AirCar gets airworthiness certification; Is the flying car era already here?

AirCar is a hybrid flying machine powered by a BMW engine and drinks petrol-pump fuel.

Is the world’s flying car era taking flight so fast? Going by a certificate of airworthiness issued to a flying car by the Slovak Transport Authority, we need to believe it is going to happen in the near term.

AirCar, a flying car that has the ability to speed up to 160kmh and touch altitudes of above 8,000ft has been given the go ahead by the Slovak Transport Authority.

The flying car, from Klein Vision, comes across as a hybrid flying machine with the looks of a car. Powered by a BMW engine, the AirCar guzzles regular petrol-pump fuel and takes just two minutes and 15 seconds to transform itself from car into aircraft mode. Doesn’t that sound great?

The authority decided to issue the airworthiness certification after it monitored the AirCar effectively completing a 70-hour flight testing. As many as 200 take-offs and landings were also gauged.

AirCar to fly to London from Paris

The Slovak certification of airworthiness awarded to AirCar brings to the table the chances of mass production of efficient flying cars. This could also mean that mid-distance travel by air has been officially endorsed and the technology has got a thumbs up.

Much before the flight testing was conducted in a bid to earn the airworthiness certification, AirCar had completed a 35-minute flight between the Slovakian international airports of Nitra and Bratislava. It is being reported that the certification now having come about, AirCar might soon venture on a flight to London from Paris.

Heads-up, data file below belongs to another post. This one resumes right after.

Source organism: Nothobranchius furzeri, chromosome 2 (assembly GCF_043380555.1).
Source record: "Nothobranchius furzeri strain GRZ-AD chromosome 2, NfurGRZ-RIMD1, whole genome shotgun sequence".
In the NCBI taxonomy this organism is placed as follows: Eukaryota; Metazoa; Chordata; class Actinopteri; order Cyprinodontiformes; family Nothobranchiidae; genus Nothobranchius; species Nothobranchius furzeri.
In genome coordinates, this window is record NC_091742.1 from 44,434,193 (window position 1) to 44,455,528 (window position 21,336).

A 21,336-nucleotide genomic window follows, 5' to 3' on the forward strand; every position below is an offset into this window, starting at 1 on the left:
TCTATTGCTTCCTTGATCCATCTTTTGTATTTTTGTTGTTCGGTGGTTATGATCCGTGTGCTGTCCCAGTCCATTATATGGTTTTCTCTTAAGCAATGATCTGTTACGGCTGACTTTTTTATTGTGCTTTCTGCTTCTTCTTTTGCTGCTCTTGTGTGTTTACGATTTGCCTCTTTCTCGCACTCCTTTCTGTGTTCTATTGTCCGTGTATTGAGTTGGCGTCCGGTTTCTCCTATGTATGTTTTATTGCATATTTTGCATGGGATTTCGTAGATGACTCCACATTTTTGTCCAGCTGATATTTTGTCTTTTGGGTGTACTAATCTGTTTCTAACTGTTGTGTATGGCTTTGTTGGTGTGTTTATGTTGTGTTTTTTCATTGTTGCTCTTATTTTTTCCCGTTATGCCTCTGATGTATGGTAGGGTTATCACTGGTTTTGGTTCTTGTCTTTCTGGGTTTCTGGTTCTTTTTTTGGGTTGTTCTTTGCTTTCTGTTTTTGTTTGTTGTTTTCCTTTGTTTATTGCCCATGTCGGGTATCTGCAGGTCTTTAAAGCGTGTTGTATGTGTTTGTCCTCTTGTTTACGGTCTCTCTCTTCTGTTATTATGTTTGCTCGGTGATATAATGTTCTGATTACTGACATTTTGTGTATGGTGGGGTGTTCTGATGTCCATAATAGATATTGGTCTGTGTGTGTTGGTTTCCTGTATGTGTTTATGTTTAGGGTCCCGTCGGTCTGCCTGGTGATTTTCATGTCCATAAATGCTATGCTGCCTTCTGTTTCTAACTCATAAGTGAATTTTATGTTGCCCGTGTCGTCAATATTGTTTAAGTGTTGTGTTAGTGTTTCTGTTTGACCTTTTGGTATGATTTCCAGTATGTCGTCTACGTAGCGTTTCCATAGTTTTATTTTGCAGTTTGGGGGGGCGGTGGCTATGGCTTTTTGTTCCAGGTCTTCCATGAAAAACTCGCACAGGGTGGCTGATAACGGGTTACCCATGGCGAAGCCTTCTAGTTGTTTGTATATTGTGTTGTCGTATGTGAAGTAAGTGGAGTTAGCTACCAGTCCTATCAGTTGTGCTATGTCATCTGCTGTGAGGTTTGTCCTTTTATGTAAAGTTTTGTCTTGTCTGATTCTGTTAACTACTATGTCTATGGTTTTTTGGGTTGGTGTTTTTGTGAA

More flying cars in the works

Though the AirCar has earned a go ahead, it remains to be seen whether more manufacturers will join the race and create flying cars that can also hit the streets in the form of a car. In fact, many companies are already working on such concepts, and some of them have been in testing mode.

For instance, PAL-V Liberty, a three-wheeled flying machine, has got legal rights to ply in Europe. The Liberty flies like a gyrocopter and is now looking to earn the European Union Aviation Safety Agency certification.

The AirCar takes it a step ahead as it is more of a plane as it takes off and lands like one. And to fly an AirCar, one would need a pilot’s license. AirCar is different from many others in the works in such a way that the companies behind them are looking to build unpiloted vehicles that can used as air-taxis.

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